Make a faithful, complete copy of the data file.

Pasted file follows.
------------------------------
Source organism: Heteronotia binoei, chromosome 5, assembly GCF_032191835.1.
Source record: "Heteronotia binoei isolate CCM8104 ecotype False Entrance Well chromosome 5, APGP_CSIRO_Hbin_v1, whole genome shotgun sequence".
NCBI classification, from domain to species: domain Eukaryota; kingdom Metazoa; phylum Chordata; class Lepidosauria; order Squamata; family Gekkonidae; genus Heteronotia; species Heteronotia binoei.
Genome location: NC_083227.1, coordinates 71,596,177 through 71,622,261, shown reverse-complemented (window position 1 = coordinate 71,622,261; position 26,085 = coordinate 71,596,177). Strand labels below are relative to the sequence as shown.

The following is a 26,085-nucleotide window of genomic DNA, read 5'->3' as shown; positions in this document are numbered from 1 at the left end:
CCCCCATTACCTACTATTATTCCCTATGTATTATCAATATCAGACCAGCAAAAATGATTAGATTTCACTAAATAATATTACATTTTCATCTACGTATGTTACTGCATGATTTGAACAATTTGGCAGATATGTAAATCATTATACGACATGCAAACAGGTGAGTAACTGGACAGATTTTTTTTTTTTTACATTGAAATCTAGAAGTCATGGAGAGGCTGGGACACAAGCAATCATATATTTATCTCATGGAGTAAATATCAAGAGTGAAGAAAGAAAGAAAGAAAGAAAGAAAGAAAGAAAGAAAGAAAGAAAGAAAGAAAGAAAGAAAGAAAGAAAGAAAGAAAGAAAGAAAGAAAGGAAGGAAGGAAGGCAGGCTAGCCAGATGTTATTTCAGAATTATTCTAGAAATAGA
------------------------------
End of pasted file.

Source organism: Heteronotia binoei, chromosome 5, assembly GCF_032191835.1.
Source record: "Heteronotia binoei isolate CCM8104 ecotype False Entrance Well chromosome 5, APGP_CSIRO_Hbin_v1, whole genome shotgun sequence".
NCBI classification, from domain to species: domain Eukaryota; kingdom Metazoa; phylum Chordata; class Lepidosauria; order Squamata; family Gekkonidae; genus Heteronotia; species Heteronotia binoei.
Genome location: NC_083227.1, coordinates 71,596,177 through 71,622,261, shown reverse-complemented (window position 1 = coordinate 71,622,261; position 26,085 = coordinate 71,596,177). Strand labels below are relative to the sequence as shown.

The following is a 26,085-nucleotide window of genomic DNA, read 5'->3' as shown; positions in this document are numbered from 1 at the left end:
CCCCCATTACCTACTATTATTCCCTATGTATTATCAATATCAGACCAGCAAAAATGATTAGATTTCACTAAATAATATTACATTTTCATCTACGTATGTTACTGCATGATTTGAACAATTTGGCAGATATGTAAATCATTATACGACATGCAAACAGGTGAGTAACTGGACAGATTTTTTTTTTTTTACATTGAAATCTAGAAGTCATGGAGAGGCTGGGACACAAGCAATCATATATTTATCTCATGGAGTAAATATCAAGAGTGAAGAAAGAAAGAAAGAAAGAAAGAAAGAAAGAAAGAAAGAAAGAAAGAAAGAAAGAAAGAAAGAAAGAAAGAAAGAAAGAAAGAAAGAAAGGAAGGAAGGAAGGCAGGCTAGCCAGATGTTATTTCAGAATTATTCTAGAAATAGA